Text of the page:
Measuring the impact of inflation

By July 13, 2023Investments
Graphic of Measuring the impact of inflation

Inflation has hardly been away from news headlines over recent months. The cost of goods and services have been driven higher since late 2021, partly as a result of a hangover from the economic policies put in place to help the economy through the pandemic, and also by the Russian invasion of Ukraine.

The UK Consumer Price Index (CPI) annual rate reached a peak of 11.1% in October last year and has been steadily falling since that date (apart from an unexpected jump in February). The pace of disinflation has been slower than expected and the Bank of England have been forced to revise their year-end inflation forecast from 3.9% to 5.2%. It is worth reminding that the Bank of England CPI target is 2%, and as a result, inflation is likely to remain a focus for policy decision makers and investors for some time to come.


How Inflation measures are calculated

Whilst the concept of inflation is readily understood, we thought it would be interesting to take a look at how CPI is calculated, as the weighting in the index, and some of the component goods and services that make up the index, may raise an eyebrow or two.

The Office for National Statistics (ONS) reviews and updates the weights for its consumer price inflation “shopping basket” of goods and services each year, in line with international statistical guidance. This is an attempt to ensure that the basket is representative of the latest household expenditure patterns, and the ONS adds and subtracts items from the basket each year in an attempt to keep the basket of goods relevant. For example, in the latest review, Digital Compact Cameras, and a “non chart” CD purchased in store, were removed.

To fully reflect the wide range of goods and services that make up our economy, the basket of goods and services needs to be broad. That being said, a number of items that remain in the basket may be questionable. For example, in this digital age, it is perhaps surprising that the cost of recordable CD’s and DVD players, and the charge for DVD rental (if, indeed, this still exists?) still feature in the calculation. Likewise, another relic of the past, the cost of a directory enquiry entry, also remains. Another interesting entry in the basket are dating agency fees.

Each of the goods or services used in the calculation is assigned a weight in the index, which is adjusted regularly. The largest component is “Housing, water, electricity, gas and other fuels”, which accounts for 14.1% of the index by weight, followed by “Recreation and Culture” and “Restaurants and Hotels” which account for 13.8% each. Transport is the next largest at 13.7% by weight and perhaps surprisingly Food and Non-Alcoholic Beverages only account for 11.9% of the index.

In May 2023, the rate of CPI stood at 8.7%, with the largest contributor to this change being the cost of Food and non-alcoholic beverages, which accounted for 2.08% of the annual increase. Housing, Water and Fuel contributed 1.79% and Restaurants and Hotels contributed 1.27%. Recreation and Culture and Transport, which are both larger components of the calculation, have risen at a slower rate, contributing 0.91% and 0.16% respectively.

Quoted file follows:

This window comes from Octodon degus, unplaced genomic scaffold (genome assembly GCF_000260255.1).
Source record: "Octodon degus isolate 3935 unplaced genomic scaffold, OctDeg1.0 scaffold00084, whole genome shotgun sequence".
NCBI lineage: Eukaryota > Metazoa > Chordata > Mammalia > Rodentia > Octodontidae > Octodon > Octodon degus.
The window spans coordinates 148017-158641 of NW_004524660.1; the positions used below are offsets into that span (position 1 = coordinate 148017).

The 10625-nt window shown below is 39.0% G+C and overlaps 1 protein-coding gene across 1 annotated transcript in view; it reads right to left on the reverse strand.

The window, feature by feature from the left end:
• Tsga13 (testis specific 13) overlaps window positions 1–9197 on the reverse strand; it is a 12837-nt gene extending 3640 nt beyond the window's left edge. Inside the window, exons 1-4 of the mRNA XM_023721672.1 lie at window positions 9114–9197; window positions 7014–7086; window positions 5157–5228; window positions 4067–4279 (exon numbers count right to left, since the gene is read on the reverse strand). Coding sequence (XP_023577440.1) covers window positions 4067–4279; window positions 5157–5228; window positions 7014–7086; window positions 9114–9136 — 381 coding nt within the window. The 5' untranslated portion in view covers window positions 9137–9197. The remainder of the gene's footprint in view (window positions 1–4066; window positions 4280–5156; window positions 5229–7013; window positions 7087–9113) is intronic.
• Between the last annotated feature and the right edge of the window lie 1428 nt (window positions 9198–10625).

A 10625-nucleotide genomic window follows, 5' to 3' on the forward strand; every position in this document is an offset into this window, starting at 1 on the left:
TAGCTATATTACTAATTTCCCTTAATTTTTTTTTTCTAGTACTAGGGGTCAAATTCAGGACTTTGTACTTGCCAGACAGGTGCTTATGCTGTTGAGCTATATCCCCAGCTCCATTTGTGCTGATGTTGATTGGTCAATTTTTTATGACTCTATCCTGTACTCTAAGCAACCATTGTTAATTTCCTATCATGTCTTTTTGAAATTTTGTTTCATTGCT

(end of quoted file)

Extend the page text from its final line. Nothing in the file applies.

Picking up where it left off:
Personal rate of inflation

Clearly, what we buy does not replicate the wide ranging basket of goods in the ONS calculation. The impact that inflation has on our own financial position will depend on your spending habits, which are unique, and the composition of your household expenditure will provide an indication of your personal rate of inflation. For example, a household that spends more than average on food and heating bills will potentially have a higher personal rate of inflation than a household that spends a greater proportion of income on public transport, hobbies or home maintenance.


Is your income inflation proof?

Whilst inflation has a variable impact depending on your personal rate of inflation, the impact can be cushioned if guaranteed income sources rise in line with inflation. For example, the triple lock guarantee on the State Retirement Pension led to a 10.1% increase in payments from April. Defined Benefit pensions in payment will have also increased, and in the case of schemes such as the NHS Pension Scheme and Teachers Pension, the pension payments increase in line with the full rate of CPI inflation. Other Defined Benefit pensions also increase in line with CPI, although for some schemes, the increase is capped at a maximum of 5% per annum. For those in retirement with an element of guaranteed income, the impact of higher inflation has, therefore, been reduced significantly. For those in employment, the ONS reported last month that average total pay increased by 7.2% in the year to April 2023, which was just behind the average rate of inflation over this period.


Offsetting the impact of inflation

Those generating an income from investments, will undoubtedly have found it difficult to keep pace with the rate of inflation over the last 12 months, irrespective of how your personal basket of goods and services are made up. Cash returns have certainly improved this year, although we would not be surprised to see the Bank of England taking action to reduce rates during 2024.

Generating an income through dividend and bond interest can be a useful way of limiting the impact of higher inflation, in particular if the income is generated in a tax efficient manner, for example through an Individual Savings Account (ISA).

Speak to one of our experienced advisers here to discuss generating an income from your investment portfolio.